As radiologists we review numerous images and base our findings on our experience and expertise, which are in turn based on reading articles and textbooks (our knowledge base). If we program all of these knowledge bases into a computer, then wouldn’t the computer be as good or likely even better than we are?
Answer: A Google news search for this returns 4,269 articles.
Question: What is Watson?
Last week the world was taken by storm as Watson, the supercomputing brainchild of IBM, easily defeated two of the greatest trivia masters on “Jeopardy!”. The nationally televised program prompted many observers to pen articles regarding the impact of this type of technology on the relationship between computers and humans.
Potential areas of transformative change sighted included fields as disparate as healthcare and hedge fund management. One NPR story even specifically mentioned radiology as an arena where artificial intelligence may replace humans. So are we destined for the dystopian futures portended by such sci-fi classics as “The Matrix” and “Terminator”? Contrary to Ken Jennings final “Jeopardy!” response, I do not welcome our new computer overlords.
To compete on “Jeopardy!” Watson was programmed with vast quantities of knowledge on a range of topics and the ability to sort through it when presented with the clues of a “Jeopardy!” answer. It should come as no surprise, then, that Watson did so well on a game show which requires a huge fund of knowledge and the ability to access this knowledge quickly. Isn’t that what computers were built for?
But what makes Watson remarkable is its ability to do what all other computers before it were incapable of: comprehend natural language including puns, word plays, and metaphors common in “Jeopardy!” clues. Computers will do what you tell them to do only if you speak its special language - computer programming.
However, computers cannot understand natural human language. If I ask my friend to suggest a “money” Sushi restaurant he will understand my query and suggest places that he knows to be good based on his experience. Yes, you can do essentially the same thing with a computer using Yelp! or Urban spoon, but you need those applications to perform that functionality for you and it is likely that the program will interpret the slang “money” in the context of cost, not quality. You cannot just “speak” to your computer and have it understand you and more importantly the context of your question. Watson opens the door to this potential.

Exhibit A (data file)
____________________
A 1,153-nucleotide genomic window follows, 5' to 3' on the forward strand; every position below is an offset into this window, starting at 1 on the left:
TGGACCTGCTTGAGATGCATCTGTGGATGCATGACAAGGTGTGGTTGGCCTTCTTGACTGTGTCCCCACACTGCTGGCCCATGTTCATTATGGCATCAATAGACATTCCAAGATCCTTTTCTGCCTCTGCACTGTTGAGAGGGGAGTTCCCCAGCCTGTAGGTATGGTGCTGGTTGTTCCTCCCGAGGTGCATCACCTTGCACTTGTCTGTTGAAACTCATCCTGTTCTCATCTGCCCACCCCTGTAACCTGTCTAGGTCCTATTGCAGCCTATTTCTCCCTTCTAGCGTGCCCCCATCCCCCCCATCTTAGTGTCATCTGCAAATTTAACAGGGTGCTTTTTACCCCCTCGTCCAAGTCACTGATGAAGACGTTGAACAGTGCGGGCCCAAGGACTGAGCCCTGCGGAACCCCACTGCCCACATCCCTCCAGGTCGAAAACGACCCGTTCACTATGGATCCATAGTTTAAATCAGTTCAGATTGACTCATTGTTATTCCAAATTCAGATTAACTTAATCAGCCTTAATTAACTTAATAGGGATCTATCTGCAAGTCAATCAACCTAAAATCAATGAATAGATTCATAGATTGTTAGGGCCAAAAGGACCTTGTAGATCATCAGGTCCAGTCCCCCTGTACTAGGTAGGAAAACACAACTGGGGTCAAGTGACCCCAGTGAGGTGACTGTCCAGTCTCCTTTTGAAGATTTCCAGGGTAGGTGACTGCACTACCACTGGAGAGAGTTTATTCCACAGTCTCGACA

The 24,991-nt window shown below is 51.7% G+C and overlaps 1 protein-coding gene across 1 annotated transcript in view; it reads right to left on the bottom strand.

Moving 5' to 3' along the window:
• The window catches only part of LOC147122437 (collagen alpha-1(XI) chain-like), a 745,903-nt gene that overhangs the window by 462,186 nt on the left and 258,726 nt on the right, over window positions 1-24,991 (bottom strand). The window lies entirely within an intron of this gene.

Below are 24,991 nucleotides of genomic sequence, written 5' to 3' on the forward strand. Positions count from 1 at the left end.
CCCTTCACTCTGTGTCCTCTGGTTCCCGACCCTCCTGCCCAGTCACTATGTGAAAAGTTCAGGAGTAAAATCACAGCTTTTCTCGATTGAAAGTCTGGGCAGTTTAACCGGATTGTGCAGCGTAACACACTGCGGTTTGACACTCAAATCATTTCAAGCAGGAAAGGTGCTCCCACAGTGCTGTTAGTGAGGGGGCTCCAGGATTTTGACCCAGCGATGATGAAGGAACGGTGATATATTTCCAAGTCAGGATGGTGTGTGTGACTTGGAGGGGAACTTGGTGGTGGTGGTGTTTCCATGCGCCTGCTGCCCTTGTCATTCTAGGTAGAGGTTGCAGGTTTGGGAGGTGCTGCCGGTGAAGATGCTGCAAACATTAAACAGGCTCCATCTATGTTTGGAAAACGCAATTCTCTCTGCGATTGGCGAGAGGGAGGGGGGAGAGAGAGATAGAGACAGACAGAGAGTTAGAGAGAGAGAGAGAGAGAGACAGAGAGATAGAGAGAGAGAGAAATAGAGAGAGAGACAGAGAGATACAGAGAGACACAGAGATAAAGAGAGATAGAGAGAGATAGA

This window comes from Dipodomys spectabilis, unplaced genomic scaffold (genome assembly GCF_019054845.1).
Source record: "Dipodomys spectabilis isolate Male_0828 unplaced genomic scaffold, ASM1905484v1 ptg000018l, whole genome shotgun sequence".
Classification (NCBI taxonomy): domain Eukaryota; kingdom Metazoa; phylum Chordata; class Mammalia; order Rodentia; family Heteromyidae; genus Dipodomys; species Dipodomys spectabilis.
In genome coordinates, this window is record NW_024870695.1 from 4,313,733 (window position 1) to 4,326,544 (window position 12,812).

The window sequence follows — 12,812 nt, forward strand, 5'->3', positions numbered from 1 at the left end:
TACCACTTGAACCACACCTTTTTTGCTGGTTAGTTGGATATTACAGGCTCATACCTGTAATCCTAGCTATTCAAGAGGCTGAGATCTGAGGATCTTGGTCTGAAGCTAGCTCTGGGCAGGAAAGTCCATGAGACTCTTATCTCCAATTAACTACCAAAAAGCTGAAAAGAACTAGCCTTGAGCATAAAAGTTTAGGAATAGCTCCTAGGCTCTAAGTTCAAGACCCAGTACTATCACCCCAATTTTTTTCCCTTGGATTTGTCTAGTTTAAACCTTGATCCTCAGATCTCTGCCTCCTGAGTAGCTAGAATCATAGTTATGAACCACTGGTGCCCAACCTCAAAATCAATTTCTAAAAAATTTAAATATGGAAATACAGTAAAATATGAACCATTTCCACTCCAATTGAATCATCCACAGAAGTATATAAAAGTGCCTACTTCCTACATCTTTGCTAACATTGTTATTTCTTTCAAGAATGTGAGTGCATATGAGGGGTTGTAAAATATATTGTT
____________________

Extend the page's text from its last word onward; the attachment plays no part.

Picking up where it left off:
So what impact will this type of technology have on the field of radiology? As radiologists we review numerous images and base our findings on our experience and expertise, which are in turn based on reading articles and textbooks (our knowledge base). If we program all of these knowledge bases into a computer, then wouldn’t the computer be as good or likely even better than we are?
With the ability to understand natural language, a primary-care physician could ask the computer following an abdominal CT, “Does my patient have appendicitis?” and the computer could answer, “No, but there is a high likelihood that the patient has diverticulitis.” While the aforementioned scenario is pretty scary, the advancement of machine intelligence makes it distinctively possible for the near future.
However, the personal relationship between a doctor and his patient can never be replaced. It is important, for example, to diagnose cancer, but how is that information communicated? I do not believe a computer will ever be able to demonstrate compassion or rest a hand of comforting support on the shoulder of a patient that is hurting.
Radiologists must continue to foster these personal relationships both in direct patient encounters and our interactions with our referring providers. We must also be honest with ourselves. Currently computers augment our imaging capabilities but we know that one day computers will be faster and more accurate at making diagnoses than we are.
In order to distinguish ourselves from machines, we must get out from behind our PACS stations and engage our patients and referring providers in meaningful discussions. If not, we better get used to working for our computer overlords.
Dr. Krishnaraj is a clinical fellow in the abdominal imaging and intervention division, department of imaging, at Massachusetts General Hospital/Harvard Medical School. He can be reached at firstname.lastname@example.org.